"And He sat down opposite the treasury, and began observing how the multitude were putting money into the treasury..." (Mark 12:41). As business needs capital to succeed, so does the church. Money represents the value we place on whatever and, where our money goes, there is our value. God observes where, how and why we place our money that we have worked hard to earn. Money represents time and often fatigue, so we give to what we feel deserves our hard labor. God watches what we keep as well as what we give and, if we esteem money so much that we give very little according to our means, then we have indeed robbed God.
Years ago Paul Wruger, President of the Transvaal, decided an argument between two brothers about a land inheritance in South Africa. He said, "Let one brother divide the land, and the other have first choice." Solomon, too, was faced with a difficult choice, only with two mothers. He had to decide quickly who was the real mother. "Divide the living child in two, and give half to the one and half to the other" (1 Kings 3:25). He knew the true mother would not allow that to happen. It takes Godly wisdom to know human nature as these two incidents reveal. Let us have faith that God raises up wise men in our time of need.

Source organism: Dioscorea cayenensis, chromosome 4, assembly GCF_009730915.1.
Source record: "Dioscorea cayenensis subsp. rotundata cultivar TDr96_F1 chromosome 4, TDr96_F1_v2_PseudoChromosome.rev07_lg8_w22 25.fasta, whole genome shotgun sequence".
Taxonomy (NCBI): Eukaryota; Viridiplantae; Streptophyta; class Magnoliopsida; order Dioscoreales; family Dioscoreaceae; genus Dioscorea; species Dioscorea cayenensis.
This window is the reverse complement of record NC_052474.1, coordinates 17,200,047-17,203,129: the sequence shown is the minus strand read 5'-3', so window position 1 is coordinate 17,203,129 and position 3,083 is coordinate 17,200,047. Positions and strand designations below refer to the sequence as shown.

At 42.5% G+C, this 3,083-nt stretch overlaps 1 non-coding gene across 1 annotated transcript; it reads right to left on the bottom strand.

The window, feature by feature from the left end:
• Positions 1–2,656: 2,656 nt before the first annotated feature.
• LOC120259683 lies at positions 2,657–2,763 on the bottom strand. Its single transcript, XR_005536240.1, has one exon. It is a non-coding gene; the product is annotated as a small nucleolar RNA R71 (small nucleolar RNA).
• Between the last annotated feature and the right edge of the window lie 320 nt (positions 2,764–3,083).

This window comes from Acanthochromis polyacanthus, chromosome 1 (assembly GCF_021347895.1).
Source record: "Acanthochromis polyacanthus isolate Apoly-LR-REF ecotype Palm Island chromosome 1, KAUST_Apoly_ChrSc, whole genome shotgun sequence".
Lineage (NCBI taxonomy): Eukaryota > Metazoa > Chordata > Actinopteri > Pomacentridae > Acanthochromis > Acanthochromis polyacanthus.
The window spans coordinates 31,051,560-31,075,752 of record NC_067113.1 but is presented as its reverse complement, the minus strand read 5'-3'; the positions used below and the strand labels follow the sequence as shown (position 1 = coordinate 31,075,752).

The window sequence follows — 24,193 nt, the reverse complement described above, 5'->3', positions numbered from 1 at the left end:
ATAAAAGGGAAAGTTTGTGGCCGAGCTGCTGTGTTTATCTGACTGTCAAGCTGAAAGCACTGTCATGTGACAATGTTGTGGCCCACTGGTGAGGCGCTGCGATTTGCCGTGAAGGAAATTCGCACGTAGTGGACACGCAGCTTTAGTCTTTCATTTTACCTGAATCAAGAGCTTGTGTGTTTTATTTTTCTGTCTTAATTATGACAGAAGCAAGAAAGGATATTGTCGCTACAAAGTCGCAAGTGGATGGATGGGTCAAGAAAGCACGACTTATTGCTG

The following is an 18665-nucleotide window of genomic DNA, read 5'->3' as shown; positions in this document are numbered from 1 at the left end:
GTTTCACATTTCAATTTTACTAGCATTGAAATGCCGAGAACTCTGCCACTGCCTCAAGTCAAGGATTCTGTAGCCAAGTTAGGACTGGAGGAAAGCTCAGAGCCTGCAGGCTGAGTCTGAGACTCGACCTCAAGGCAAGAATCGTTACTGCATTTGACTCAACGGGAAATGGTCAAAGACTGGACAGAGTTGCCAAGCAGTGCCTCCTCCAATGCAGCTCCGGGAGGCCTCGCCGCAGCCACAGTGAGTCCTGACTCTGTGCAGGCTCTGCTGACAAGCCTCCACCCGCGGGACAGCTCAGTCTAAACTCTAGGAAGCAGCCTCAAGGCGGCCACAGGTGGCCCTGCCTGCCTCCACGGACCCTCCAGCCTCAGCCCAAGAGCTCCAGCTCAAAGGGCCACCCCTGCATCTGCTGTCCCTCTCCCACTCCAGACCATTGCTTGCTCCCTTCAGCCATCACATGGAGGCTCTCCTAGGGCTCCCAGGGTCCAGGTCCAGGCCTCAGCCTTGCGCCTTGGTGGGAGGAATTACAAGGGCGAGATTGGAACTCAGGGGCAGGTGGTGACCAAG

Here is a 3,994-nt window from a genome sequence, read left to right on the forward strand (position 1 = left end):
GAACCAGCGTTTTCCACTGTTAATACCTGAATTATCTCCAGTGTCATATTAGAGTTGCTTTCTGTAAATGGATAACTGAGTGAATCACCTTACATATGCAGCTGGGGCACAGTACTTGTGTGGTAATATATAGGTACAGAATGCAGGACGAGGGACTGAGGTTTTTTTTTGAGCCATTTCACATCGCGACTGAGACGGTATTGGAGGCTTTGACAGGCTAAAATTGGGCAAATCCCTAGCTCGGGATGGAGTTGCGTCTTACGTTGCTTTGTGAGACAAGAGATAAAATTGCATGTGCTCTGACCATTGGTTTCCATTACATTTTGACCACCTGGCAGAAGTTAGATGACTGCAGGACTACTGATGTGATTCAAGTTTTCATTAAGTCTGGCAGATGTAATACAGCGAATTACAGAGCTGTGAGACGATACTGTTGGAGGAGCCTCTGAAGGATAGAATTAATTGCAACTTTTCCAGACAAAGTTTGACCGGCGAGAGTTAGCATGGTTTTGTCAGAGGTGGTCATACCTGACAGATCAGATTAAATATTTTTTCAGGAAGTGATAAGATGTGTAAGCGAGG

"The Lord upholds all those who fall and lifts up all who are bowed down" (Psalm 145:14); "The Lord upholds him with His hand" (Psalm 37:24b); "He tends His flock like a shepherd: He gathers the lambs in his arms and carries them close to His heart" (Isaiah 40:11). How can our heart remain cold and indifferent when we read--and know from experience--of the tenderness of our almighty God who loves that much! Jesus fell from weakness on the way to His death, so He knows about that, too. We are bowed down by infirmities of body, mind and spirit, but our caring God, with wounded hand, lifts us to His summit of holy wholeness.
"Love...keeps no record of wrongs" (1 Corinthians 13:5c); "God was reconciling the world to Himself in Christ, not counting men's sins against them..." (2 Corinthians 5:19). Can't we do for others that which God does for us: write wrongs in ashes? We keep a record of the "sins" which God has already put away from Him, "as far as the east is from the west" (Psalm 103:12). Our heart is blackened with the soot of another's trespasses and now and then we sweep up a bit of it and rub our hands and minds in it, and then ask God for forgiveness for our meanness--again. Instead, let us reconcile and wipe the record clean forever.